The troops quietly crept forward and spread out along the hedgerow. The lieutenant gave the signal to open fire almost at the exact same time as they themselves came under fire. Bullets criss-crossed the field between the two hedgerows and into the ruined building. A full scale firefight was under way.
On the left flank, Lieutenant Ivan Opramovich was feeling sorry for himself. He had a mixture of reconnaissance troops (for which he had very little respect) and a platoon of infantry. "We also have a couple of mortars, Comrade" piped up one of his junior NCOs. "Great" barked the Lieutenant, "Perhaps our glorious leaders have even supplied us with ammunition for them this time ?". He ordered the scouts forward (after all that is what they are there for) whilst trying to get the troops formed up into a fighting unit.
A short while after the scouts left, the sounds of murderous fire filtered through the woods to Ivan's position. "Right ladies: it sounds like the scouts have found the enemy. Get moving! You! Get those mortars firing! Uraaaaaggghhh" he screamed as he led his men through the trees towards the sounds of the fighting.
Back on the road, the armour battle still raged. Two more T-26s had been either immobilised or had lost the use of their armament. Captain Hayward was a worried man. He rounded on the Commissar and screamed at him "Where are our aircraft ?". The Commissar pointed out that the Captain had incompetently lost over half his column and that was what he would report. The Captain cursed and surveyed the road once more through his field glasses. The German position looked a mess with twisted armour on both sides of the road and flames licking around the carcass of one of the German panzers.
Through the smoke, there were still two healthy German vehicles barking out shells; a panzer and an armoured car. The Captain silently swore at the armoured car which had enjoyed far more success than it had deserved. His spirits rose as he saw a shot rip into the armoured car as he watched. They sank when he heard an explosion from one of the two remaining healthy T-26s.
On the right flank, Igor's troops were giving a good account of themselves. There was only very sporadic fire coming back from the ruined house now, and they were matching the firing from the hedge across the field. Casualties were mounting though and Igor recognised that if they just sat here and exchanged shots all day the Soviets would likely come off worse. He screamed for everyone to go over the hedge and across the field. The squad nearest to him complied and were immediately pinned down by fire. Igor began to realise that things were not looking good.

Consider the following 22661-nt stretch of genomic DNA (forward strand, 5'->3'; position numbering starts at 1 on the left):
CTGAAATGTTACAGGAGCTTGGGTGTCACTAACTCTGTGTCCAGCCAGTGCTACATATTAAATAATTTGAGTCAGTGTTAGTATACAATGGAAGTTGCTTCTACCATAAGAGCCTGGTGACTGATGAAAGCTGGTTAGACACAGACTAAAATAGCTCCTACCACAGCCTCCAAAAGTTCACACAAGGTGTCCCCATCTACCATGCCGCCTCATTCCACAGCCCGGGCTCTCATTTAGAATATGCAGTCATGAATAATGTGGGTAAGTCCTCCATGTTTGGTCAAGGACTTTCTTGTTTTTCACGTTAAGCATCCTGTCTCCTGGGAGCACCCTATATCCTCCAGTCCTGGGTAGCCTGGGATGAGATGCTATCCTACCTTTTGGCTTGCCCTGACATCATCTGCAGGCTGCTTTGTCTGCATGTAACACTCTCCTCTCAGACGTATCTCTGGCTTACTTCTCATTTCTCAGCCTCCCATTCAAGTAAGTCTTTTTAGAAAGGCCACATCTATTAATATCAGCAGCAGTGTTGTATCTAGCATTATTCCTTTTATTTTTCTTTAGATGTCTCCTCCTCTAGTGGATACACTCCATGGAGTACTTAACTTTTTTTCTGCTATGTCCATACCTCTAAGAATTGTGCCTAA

On the left flank, Ivan and his troops burst through the trees to the scouts' position. They were shocked by the sight that greeted them: those scouts that weren't dead were wounded and the unit was returning next to no fire at the Fascists across the hedge. In contrast, the Germans seemed very healthy indeed, and bullets seemed to be flying everywhere. Just before they could be cut to absolute ribbons, the reassuring sound of their own mortar fire filled the air and started reeking havoc in the German line. Even this was not enough though to stem the rate of casualties and Ivan realised that this was not going to last.
Sergey realised that all his hopes rested on his final T-26 which was exchanging shots with a solitary Panzer at the end of the road. It could go either way, he mused. He looked over at the Commissar who was cleaning his pistol whilst throwing scowls in his general direction. As a final terrible shell sank into the lone T-26 causing a sickening explosion, Sergey realised that this was the end of his war. He allowed himself one last look through his field glasses to see the final Panzer rumble down the road before him. A shot rang out and Sergey's vision began to blur. He could feel himself falling, but he never felt the impact of the ground. The last thing he heard was the Commissar's voice screaming out for survivors to board the trucks and the gunning of the engines.
At the end of the road from within the farmhouse compound, a very different convoy, bearing a German cross fired up their engines and picked their way unmolested down the road towards the village in the shadow of an intact Panzer which led the way.